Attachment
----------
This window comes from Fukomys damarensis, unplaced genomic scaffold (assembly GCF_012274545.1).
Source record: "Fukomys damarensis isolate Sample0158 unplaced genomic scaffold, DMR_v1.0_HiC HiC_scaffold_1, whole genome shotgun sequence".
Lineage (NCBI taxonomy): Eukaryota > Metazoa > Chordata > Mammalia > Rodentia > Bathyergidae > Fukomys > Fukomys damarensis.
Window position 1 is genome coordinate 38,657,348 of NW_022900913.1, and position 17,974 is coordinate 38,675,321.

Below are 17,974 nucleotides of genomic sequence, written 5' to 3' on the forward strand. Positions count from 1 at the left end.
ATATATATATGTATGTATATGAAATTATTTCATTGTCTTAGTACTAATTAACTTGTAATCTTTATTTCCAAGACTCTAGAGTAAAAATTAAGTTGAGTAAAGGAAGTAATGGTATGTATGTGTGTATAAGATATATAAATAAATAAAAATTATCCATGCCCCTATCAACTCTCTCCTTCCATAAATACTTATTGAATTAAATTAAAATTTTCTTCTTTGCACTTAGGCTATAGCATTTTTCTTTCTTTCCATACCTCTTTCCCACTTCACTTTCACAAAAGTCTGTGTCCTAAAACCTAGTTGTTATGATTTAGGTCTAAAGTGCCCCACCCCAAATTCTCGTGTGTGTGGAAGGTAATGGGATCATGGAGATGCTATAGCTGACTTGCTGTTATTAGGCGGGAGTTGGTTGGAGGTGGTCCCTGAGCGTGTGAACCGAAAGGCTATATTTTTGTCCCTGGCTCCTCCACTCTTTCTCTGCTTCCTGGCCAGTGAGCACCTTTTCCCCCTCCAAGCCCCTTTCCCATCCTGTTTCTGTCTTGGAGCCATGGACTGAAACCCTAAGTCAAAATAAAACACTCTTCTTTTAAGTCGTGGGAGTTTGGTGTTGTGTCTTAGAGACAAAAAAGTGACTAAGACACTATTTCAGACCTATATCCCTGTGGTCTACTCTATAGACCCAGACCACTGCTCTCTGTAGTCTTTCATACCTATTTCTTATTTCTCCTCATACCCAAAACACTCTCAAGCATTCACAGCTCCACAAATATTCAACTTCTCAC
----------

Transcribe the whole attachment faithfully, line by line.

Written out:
This window comes from Fukomys damarensis, unplaced genomic scaffold (assembly GCF_012274545.1).
Source record: "Fukomys damarensis isolate Sample0158 unplaced genomic scaffold, DMR_v1.0_HiC HiC_scaffold_1, whole genome shotgun sequence".
Lineage (NCBI taxonomy): Eukaryota > Metazoa > Chordata > Mammalia > Rodentia > Bathyergidae > Fukomys > Fukomys damarensis.
Window position 1 is genome coordinate 38,657,348 of NW_022900913.1, and position 17,974 is coordinate 38,675,321.

Below are 17,974 nucleotides of genomic sequence, written 5' to 3' on the forward strand. Positions count from 1 at the left end.
ATATATATATGTATGTATATGAAATTATTTCATTGTCTTAGTACTAATTAACTTGTAATCTTTATTTCCAAGACTCTAGAGTAAAAATTAAGTTGAGTAAAGGAAGTAATGGTATGTATGTGTGTATAAGATATATAAATAAATAAAAATTATCCATGCCCCTATCAACTCTCTCCTTCCATAAATACTTATTGAATTAAATTAAAATTTTCTTCTTTGCACTTAGGCTATAGCATTTTTCTTTCTTTCCATACCTCTTTCCCACTTCACTTTCACAAAAGTCTGTGTCCTAAAACCTAGTTGTTATGATTTAGGTCTAAAGTGCCCCACCCCAAATTCTCGTGTGTGTGGAAGGTAATGGGATCATGGAGATGCTATAGCTGACTTGCTGTTATTAGGCGGGAGTTGGTTGGAGGTGGTCCCTGAGCGTGTGAACCGAAAGGCTATATTTTTGTCCCTGGCTCCTCCACTCTTTCTCTGCTTCCTGGCCAGTGAGCACCTTTTCCCCCTCCAAGCCCCTTTCCCATCCTGTTTCTGTCTTGGAGCCATGGACTGAAACCCTAAGTCAAAATAAAACACTCTTCTTTTAAGTCGTGGGAGTTTGGTGTTGTGTCTTAGAGACAAAAAAGTGACTAAGACACTATTTCAGACCTATATCCCTGTGGTCTACTCTATAGACCCAGACCACTGCTCTCTGTAGTCTTTCATACCTATTTCTTATTTCTCCTCATACCCAAAACACTCTCAAGCATTCACAGCTCCACAAATATTCAACTTCTCAC